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Christine Velure Roholt

© 2003

If The Wedding Dress Could Speak . . .

“Dearly beloved we are gathered here today . . .”
I was gathered on three wedding days. Gathered, pinned, and hemmed until a perfect fit. Then pressed, primped, and fussed over until everyone “ohhed” and “ahhed” in front of the mirror.

My reflection changes with time. I am a long, white, satin train of memories that flows down past the floor. I spread out and glide along the aisle. For what appears to be only 21/2 feet of shimmer, is truly a 63-year reflection of love, passion and partnership. I carry on me stories of commitment that continue long after the day promises are made. My true white commitment moves and changes as I cream with color.

My princess bodice meets the satin stories of three women, all connected through the matriarchal line. My bodice fits each bride to a tee and showers her with lace of bursting gardenias and small, five-petaled, stephanotis. These flowers never wilt in the yellowing lace, but grow richer in color taken on over time in the cedar chest. My arms extend, softly pointed, out to the hands. The three brides’ hands hold grace, pride and strength.

My forearms are fitted like long gloves of the 40’s style into which I was born. As I continue up the arm, passed the elbow I grow fuller, allowing movement, and the puff style beauty transforms the bride into a princess. Where the neck meets the shoulder I fall down and then turn into a scallop that meets the other in the center. Each bride stands to look at her reflection and the reflection of those who have come before her.

Something old, something new, something borrowed, something blue.

Something old: A handkerchief from each of our mothers.

Something new: A piece of jewelry given by the groom, in tradition, on the eve of the ceremony. A set of pearls, a diamond necklace surrounded by a heart of gold, and a sapphire bracelet.

Something borrowed: For two of us, the wedding dress. For the original bride, a handkerchief carried during her own mother’s wedding.

Something blue: For each of us, new, wedding garters with blue satin strips woven within the white elastic lace, like our stories, my story.

A penny taped into each shoe. For luck? Yes, but also tradition. I am tradition. The tradition of a Saturday wedding. The tradition of a gorgeous morning, that starts out cold. Then grays and mists which turns to rain and finally snow. Snow that on the first wedding day stops the entire Midwest in one of the worst blizzards of the century. It stops grandmother and grandfather from making their New Orleans honeymoon. I travel only as far as Hot Springs, Arkansas.

My satin and lace were purchased for $9, a patterned picked and sewn for an additional $11. My pattern, as traditional to the time, was also used to make the three bridesmaids dresses, all in white. I first traveled down the aisle worn by Francis Rahl Parker on November 10, 1940. Eventually, stain and all, I was put into the cedar hope chest to be left to rest for another 43 years.

In desperation I was brought out again, after long hours of dress shopping and no success. I was a dash of hope 30 minutes before Pam Parker boarded her plane back to New York City. I was pinned and fitted in 15 minutes by my first bride. Francis assured the soon-to-be bride that the stain from the punch on the backside of the sleeve near the hand, would come out. I was laundered and worn down the aisle of the second wedding, December 31, 1983. A perfect fit. And back into the chest I went, minus any stains.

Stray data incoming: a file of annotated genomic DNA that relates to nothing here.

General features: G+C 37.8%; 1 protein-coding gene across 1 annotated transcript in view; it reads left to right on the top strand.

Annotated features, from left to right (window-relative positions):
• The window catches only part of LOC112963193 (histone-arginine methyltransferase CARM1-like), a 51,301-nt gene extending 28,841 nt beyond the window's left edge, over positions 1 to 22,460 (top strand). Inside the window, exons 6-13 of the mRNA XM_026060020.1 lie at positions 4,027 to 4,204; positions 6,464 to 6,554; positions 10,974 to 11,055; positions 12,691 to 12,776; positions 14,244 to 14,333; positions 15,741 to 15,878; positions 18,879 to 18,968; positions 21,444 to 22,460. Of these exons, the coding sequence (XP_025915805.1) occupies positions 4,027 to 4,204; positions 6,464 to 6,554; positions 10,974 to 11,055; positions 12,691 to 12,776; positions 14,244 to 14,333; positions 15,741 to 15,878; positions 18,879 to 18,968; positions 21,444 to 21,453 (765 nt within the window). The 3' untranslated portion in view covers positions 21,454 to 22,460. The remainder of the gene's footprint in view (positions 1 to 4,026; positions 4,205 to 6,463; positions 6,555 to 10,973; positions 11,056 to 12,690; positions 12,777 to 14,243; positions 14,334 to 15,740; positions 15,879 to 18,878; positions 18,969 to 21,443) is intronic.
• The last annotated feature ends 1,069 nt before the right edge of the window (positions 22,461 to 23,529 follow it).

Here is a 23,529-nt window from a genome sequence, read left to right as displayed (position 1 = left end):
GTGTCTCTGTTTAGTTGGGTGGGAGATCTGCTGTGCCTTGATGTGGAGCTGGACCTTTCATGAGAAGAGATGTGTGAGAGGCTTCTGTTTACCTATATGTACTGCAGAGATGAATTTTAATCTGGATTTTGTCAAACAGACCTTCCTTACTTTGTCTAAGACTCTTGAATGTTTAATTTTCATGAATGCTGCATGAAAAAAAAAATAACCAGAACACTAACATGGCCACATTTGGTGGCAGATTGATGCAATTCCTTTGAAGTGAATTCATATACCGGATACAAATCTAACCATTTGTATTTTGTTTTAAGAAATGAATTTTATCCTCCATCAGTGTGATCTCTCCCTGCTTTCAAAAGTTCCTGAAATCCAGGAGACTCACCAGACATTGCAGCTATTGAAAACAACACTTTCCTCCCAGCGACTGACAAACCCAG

Thirteen years later, out of a longing for tradition and honor, I am restored and fitted again. This time by the mother of the bride. It is this daughter who has inherited Francis’s amazing gift to transform ordinary cloth into gowns fit for queens. And so the third bride’s mother does her magic again. All three brides emerge from the reflection in the mirror. They walk enveloped in the love and support of the family and friends surrounding them. They each glide down the aisle, first in the Evangelical church, second in the Presbyterian church and the last down the stairs of a 100 year old B & B. They march to their own music, this time each breaking with tradition. However their march is toward a tradition. Toward the groom who waits in awe, seeing his bride in the dress for the first time
I am pronounced part of the man and woman union. Mr. and Mrs. Parker. Mr. and Mrs. Anderson. Mr. and Mrs. VeLure Roholt. Mr. and Mrs. . . . to be continued.

Clinking glasses, tears, hugs, best wishes. The successful flight from the reception out the broken window in the coal room, because the door is locked. The stole of a grandmother carried in memory on my bride’s shoulders. The visit to an ailing grandfather who could not attend the ceremony. The 24 roses sent by family-like friends from Japan who could not be present. The spilled punch on my sleeve as the bride blindly reaches for the groom, but grabs hold of an ear owned by the now beet-faced pastor. The midnight ceremony attended by only family, followed by a flurry of pictures, champagne and cake. All of these memories have blended, weaving themselves into one. One dress that celebrates commitment and lifetime partners. It is tightly stitched into the fibers of this dress. To celebrate they share in food, laughter, and words.

The Words
Do you promise to love, honor, cherish, and protect? To have and to hold, in sickness and in health, for richer or for poorer? With this dress I thee wed; with all our love we do thee give.
Three brides pass on a gift that is not only tradition and memory, but the love and commitment of this family devoted to each other. To be continued is to pass on this dress and the stories woven into it. The dress invites future brides to become part of its fabric of marriage.